Welcome to British Isles Friday! British Isles Friday is a weekly event for sharing all things British and Irish — reviews, photos, opinions, trip reports, guides, links, resources, personal stories, interviews, and research posts. Join us each Friday to link your British and Irish themed content and to see what others have to share. The link list is at the bottom of this post. Pour a cup of tea or lift a pint and join our link party!
Last week, I wrote my 17th post in my series to explain Brexit to myself and other Americans. I’ve had a busy week and haven’t kept up with the news, although I can tell from the headlines that there’s been some. I’ll try to update us next week.
Tina reviewed Dear Stephanie, Dear Paul by Paul M. Duke and Stephanie Duke — the correspondence and romance between an American teen and a British one in the post-World War II years.
The Downton Abbey movie was great for Downton Abbey fans — all of our favorite characters doing the sort of things we love them to be doing, except on a grander scale because it’s a film. Of course, none of the subplots are very long because there are so many characters who need to have a meaningful moment.
Since it’s in the trailer, I’m not spoiling things to say that the Queen and King are coming to Downton. I wished I’d looked up royal history before I went, so here’s what I found out when I got home.
Queen Victoria reigned from 1837 to 1901.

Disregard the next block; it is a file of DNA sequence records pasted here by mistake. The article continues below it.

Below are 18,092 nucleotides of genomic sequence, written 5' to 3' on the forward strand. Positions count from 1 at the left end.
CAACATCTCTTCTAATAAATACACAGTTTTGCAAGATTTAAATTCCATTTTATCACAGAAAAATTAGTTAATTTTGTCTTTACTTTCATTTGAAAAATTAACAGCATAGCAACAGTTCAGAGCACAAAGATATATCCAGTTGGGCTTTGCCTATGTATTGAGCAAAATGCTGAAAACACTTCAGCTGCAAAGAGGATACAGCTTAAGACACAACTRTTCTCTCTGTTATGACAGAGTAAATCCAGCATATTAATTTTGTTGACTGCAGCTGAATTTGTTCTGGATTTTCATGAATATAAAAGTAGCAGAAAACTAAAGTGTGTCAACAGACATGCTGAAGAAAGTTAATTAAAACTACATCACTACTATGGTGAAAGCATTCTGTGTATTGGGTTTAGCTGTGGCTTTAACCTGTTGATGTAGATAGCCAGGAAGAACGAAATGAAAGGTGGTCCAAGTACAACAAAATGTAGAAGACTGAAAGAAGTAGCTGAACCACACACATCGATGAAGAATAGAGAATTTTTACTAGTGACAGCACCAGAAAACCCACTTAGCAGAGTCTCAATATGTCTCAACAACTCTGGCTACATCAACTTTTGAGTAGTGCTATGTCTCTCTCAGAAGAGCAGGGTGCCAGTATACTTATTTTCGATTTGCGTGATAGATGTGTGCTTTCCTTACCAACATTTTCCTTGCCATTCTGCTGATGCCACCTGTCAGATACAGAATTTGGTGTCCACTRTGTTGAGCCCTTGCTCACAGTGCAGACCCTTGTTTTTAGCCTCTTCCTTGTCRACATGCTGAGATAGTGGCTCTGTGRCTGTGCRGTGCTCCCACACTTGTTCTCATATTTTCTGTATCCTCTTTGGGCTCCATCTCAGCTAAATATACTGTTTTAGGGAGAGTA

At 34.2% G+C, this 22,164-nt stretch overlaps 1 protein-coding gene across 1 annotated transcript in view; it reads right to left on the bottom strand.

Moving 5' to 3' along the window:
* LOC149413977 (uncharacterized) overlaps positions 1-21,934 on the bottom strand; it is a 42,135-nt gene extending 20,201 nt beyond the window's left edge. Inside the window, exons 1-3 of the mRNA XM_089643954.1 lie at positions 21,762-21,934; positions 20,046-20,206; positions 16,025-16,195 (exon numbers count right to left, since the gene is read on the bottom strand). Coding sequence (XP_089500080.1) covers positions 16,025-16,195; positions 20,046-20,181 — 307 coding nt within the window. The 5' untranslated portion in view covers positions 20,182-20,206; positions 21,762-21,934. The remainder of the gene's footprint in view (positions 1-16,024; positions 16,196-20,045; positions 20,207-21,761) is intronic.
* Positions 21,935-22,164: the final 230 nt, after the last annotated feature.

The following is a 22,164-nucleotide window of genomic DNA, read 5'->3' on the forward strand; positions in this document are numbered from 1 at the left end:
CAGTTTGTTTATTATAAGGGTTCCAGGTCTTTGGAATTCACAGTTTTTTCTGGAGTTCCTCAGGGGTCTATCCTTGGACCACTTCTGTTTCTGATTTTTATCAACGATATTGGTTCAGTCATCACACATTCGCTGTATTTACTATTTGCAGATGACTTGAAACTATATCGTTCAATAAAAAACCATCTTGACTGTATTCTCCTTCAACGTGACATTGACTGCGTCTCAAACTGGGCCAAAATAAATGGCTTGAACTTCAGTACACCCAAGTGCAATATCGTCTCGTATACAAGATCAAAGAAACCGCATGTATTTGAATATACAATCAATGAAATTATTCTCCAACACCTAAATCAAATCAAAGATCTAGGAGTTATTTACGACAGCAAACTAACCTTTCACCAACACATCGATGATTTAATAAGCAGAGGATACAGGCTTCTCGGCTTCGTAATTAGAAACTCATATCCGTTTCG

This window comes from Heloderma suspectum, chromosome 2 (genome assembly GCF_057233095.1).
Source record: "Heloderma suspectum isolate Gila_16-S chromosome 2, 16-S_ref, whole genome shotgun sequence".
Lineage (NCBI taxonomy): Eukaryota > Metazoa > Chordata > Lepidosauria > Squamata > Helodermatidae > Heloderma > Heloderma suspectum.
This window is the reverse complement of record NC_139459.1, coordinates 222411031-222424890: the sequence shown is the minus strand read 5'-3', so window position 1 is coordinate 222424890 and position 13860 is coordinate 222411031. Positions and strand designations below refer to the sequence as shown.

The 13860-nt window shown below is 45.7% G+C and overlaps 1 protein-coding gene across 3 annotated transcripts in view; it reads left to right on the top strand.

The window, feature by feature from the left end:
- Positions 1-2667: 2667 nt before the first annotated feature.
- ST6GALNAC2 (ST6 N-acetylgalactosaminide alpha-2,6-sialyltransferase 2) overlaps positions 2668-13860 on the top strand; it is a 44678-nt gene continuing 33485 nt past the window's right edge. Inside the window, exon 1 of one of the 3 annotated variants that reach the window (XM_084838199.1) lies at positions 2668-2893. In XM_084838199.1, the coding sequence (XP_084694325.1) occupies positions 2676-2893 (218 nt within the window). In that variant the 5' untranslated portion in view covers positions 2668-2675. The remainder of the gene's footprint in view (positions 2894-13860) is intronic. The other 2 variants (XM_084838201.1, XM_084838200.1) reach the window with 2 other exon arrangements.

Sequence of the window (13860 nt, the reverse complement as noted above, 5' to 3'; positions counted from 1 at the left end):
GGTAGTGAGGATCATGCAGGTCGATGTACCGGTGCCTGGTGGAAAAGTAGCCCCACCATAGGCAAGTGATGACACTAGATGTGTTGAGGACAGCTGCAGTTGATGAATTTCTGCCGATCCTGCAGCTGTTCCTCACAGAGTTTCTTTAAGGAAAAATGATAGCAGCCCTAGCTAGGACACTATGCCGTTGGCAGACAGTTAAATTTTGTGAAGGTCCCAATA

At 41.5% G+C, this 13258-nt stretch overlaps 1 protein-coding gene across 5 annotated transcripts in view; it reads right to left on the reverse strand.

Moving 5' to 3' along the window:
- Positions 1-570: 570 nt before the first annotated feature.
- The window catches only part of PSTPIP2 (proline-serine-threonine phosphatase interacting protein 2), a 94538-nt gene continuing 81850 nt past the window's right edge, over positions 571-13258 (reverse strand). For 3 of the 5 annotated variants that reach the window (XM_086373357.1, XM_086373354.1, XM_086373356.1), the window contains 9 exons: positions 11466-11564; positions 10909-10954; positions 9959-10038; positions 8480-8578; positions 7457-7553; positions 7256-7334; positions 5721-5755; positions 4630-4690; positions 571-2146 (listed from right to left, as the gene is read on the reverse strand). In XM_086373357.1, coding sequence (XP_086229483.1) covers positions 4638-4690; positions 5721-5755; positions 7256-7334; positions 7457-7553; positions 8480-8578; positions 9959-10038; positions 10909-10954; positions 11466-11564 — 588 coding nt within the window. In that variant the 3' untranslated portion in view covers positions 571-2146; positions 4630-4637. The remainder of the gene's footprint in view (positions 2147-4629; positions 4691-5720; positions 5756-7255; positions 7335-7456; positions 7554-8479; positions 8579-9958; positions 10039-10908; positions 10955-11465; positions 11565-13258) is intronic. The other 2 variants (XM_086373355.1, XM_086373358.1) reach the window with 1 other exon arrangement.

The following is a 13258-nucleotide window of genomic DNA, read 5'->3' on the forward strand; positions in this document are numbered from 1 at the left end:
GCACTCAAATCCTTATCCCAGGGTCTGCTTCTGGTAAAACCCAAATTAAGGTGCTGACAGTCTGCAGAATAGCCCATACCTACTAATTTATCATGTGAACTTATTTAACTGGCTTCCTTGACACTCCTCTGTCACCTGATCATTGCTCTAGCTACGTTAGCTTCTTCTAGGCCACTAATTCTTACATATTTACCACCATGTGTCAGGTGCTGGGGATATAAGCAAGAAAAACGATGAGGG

Her eldest son became King Edward VII, for whom the Edwardian era of the first decade of the 20th century is named. He reigned from 1901 to 1910.
Edward’s second son (“the spare”) became King George V, because the eldest son, the heir, died at age 28 of influenza in 1892. King George V reigned from 1910 until 1936.
King George V and his Queen, Mary, were on the throne in 1927, so they are the ones coming to Downton Abbey.
To continue this timeline to the present day, King George V and Queen Mary’s two eldest sons were David (who became King Edward VIII, only to abdicate before he was crowned) and Bertie (who became King George VI, played by Colin Firth in The King’s Speech). King George VI was the father of the current queen, Queen Elizabeth.
King George V and Queen Mary had only one daughter, Princess Mary. Conveniently, she lived in Yorkshire so could be seen as a neighbor to Downton Abbey, giving a nice excuse for the royal couple to be in the neighborhood.
I suspect the plot of the Downton Abbey movie may not make much sense to people who haven’t seen the series. There were many moments when I smiled because characters acted just the way that I expected them to, but I don’t know if there was enough in the film to establish motivations and personalities.
Fortunately, you can see the whole series on PBS Passport or Amazon Prime.
Have you seen the film? What did you think?